Peter Kafka

Recent Posts by Peter Kafka

Comcast and NBC Put Money, Marketing Into a Social TV App: Zeebox Lands in the U.S.

There are lots of “social TV” apps out there, and none of them have any real traction. But here comes another one, armed with a significant advantage: A big push from one of TV’s biggest programmers.

Zeebox, which has garnered a lot of attention, and some users, in the U.K., has landed in the U.S. And if you stop reading now but turn on an NBCUniversal channel later this year, you’re going to end up hearing more about it, anyway: The cable and broadcast programming giant, along with its corporate cousin Comcast Cable, has invested in the start-up, and says it will give it a huge marketing push.

That means you’ll see Zeebox ads and logos when you watch NBC, as well as Bravo, USA, SyFy, etc. And for some programs, you may see the app integrated directly into the shows themselves.

It’s hard to imagine a place for Zeebox in, say, “Animal Practice,” NBC’s vet-plus-monkey sitcom. But it could easily be integrated into reality shows like “The Voice.” The same for NBC’s Notre Dame football broadcasts this fall.

So what is Zeebox? If you’ve played with other social TV or “second screen” apps, you’ll find it familiar: It’s an ambitious mix of features, like an online program guide, links to and from social services like Facebook and Twitter, and all kinds of extra data about the shows you’re watching (which Zeebox will provide for non-NBC shows, as well). All of it is meant to be consumed while the shows are live, which NBCU hopes will encourage people to stick around longer and boost ratings.

The Zeebox folks ran me through a quick demo earlier this week, and I’ve poked around in the U.K. version.

All of it seems quite slick, presumably because of Anthony Rose, the Zeebox CTO who helped build the BBC’s well-regarded iPlayer video app/service. Presumably, Zeebox will also have some quirks and kinks to iron out as it launches, but right now you should be able to get it as an Android or iOS app, or via the Web.

So all of that is a big deal if you’re in the second-screen industry, because it means a very big TV player is trying to king-make a service, and that will end up freezing out other contenders, like GetGlue or Yahoo’s IntoNow (Time Warner’s HBO is also endorsing Zeebox, but it’s a much less robust tie-up, and the pay-cable company will simply use it along with other services it is experimenting with, says HBO digital head Alison Moore.)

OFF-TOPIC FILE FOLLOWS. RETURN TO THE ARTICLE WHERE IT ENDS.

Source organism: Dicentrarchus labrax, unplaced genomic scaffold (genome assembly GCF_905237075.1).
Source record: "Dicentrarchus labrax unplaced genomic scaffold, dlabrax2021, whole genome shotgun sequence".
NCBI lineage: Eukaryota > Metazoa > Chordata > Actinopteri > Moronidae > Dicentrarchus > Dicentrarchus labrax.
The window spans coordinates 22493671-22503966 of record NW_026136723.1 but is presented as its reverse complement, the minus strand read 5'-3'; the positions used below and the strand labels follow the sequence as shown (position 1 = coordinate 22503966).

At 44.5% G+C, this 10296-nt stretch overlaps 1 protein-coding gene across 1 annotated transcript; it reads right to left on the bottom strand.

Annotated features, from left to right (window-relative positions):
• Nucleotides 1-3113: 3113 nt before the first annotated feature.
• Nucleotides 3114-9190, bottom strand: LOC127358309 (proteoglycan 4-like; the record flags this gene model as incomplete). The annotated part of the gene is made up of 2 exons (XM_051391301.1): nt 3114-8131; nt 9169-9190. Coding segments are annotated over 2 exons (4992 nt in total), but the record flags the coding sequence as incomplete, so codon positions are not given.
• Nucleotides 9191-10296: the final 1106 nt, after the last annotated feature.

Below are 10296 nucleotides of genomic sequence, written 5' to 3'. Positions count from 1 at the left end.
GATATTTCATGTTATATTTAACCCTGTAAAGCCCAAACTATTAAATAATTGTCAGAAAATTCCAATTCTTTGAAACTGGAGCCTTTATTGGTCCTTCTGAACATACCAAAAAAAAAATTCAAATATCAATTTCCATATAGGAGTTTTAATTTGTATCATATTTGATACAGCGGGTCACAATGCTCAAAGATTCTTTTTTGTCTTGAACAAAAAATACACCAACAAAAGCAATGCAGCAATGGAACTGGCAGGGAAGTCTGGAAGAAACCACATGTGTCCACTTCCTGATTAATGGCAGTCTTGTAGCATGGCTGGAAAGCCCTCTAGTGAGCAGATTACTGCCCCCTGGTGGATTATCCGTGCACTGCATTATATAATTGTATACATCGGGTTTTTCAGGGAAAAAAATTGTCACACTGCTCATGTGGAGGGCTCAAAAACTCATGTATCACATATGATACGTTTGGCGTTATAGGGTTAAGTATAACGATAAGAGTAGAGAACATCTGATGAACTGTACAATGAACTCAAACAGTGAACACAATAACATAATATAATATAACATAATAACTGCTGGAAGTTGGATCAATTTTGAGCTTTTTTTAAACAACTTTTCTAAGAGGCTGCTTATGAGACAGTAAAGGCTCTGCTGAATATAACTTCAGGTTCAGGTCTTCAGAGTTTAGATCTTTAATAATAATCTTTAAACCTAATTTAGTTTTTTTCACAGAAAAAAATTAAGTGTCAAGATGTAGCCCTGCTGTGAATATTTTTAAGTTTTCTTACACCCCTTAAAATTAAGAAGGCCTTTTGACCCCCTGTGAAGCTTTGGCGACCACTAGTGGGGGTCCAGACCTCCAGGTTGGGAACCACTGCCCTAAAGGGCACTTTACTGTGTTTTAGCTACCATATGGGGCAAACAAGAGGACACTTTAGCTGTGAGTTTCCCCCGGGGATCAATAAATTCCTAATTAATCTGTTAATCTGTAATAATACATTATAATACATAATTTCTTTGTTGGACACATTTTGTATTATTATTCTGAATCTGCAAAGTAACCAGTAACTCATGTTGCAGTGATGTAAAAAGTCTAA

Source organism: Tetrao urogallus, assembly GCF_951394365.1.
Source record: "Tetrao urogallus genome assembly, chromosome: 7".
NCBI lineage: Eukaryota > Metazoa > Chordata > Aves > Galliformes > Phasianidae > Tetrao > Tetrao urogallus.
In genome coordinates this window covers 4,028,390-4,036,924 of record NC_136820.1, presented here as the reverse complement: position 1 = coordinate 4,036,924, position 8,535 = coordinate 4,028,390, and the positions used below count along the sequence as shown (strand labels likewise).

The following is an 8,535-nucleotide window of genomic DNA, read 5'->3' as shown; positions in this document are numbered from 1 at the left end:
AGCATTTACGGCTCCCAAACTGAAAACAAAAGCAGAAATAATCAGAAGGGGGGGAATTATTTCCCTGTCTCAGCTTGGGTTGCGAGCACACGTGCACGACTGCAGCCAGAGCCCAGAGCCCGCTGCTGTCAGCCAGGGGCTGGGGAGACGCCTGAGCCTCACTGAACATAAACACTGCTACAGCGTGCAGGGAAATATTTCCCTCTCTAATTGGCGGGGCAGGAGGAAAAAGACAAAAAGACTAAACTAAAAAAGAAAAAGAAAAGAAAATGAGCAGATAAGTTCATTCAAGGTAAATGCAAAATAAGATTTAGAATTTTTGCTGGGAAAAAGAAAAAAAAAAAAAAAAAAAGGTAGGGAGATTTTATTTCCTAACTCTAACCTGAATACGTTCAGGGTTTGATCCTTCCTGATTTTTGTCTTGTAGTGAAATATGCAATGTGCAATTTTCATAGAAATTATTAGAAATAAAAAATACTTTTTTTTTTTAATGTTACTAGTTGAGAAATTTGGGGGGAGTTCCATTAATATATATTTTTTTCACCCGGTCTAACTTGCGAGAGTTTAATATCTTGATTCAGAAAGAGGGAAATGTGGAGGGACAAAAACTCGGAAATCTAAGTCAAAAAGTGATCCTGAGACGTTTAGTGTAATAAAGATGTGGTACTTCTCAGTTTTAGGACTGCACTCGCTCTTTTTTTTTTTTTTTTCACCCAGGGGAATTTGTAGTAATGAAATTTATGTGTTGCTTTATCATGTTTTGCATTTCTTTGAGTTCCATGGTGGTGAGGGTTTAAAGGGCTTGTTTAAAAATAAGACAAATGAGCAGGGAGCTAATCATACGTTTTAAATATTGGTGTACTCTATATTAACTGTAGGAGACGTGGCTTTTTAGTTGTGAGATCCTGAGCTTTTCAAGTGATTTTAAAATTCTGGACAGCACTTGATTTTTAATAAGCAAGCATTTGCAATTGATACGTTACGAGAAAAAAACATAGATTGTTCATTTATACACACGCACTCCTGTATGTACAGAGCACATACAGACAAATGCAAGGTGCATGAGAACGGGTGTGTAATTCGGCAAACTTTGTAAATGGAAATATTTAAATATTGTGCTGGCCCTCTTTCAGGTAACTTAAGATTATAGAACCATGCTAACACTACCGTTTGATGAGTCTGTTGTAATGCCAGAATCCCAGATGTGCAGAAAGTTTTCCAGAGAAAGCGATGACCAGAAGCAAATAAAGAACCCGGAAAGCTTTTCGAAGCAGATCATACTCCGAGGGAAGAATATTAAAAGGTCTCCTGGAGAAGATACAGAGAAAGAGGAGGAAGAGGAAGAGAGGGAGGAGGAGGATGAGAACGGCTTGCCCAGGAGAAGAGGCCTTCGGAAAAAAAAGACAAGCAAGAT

And if you’re a consumer? Hard to say. You could probably find some value in Zeebox if you only used the channel guide (later this year, Comcast cable customers will  be able to use the app as an actual remote, too). But there are plenty of online channel guides.

The main point of Zeebox is to see what other people are saying about the show you’re watching, and to soak up other goodies while you watch. Like, say, an explainer for HBO’s byzantine “Game of Thrones.”

But the problem with Zeebox, like every other social TV app, is that it seems designed around a business problem — how can we get people to stay with our shows longer or hang out on our service? — instead of consumer problems.

Because lots of people actually do this stuff already: They blab about TV on Facebook and Twitter (especially when something nutso happens), and they hold their phones or tablets while they watch, and check out IMDB, Wikipedia, etc. So Zeebox’s challenge will be to convince anyone who is doing that already to do it with them. And to get people who aren’t doing any of it online, as well.

Tough sell. But they have a big partner to help them try.

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The problem with the Billionaire Savior phase of the newspaper collapse has always been that billionaires don’t tend to like the kind of authority-questioning journalism that upsets the status quo.

— Ryan Chittum, writing in the Columbia Journalism Review about the promise of Pierre Omidyar’s new media venture with Glenn Greenwald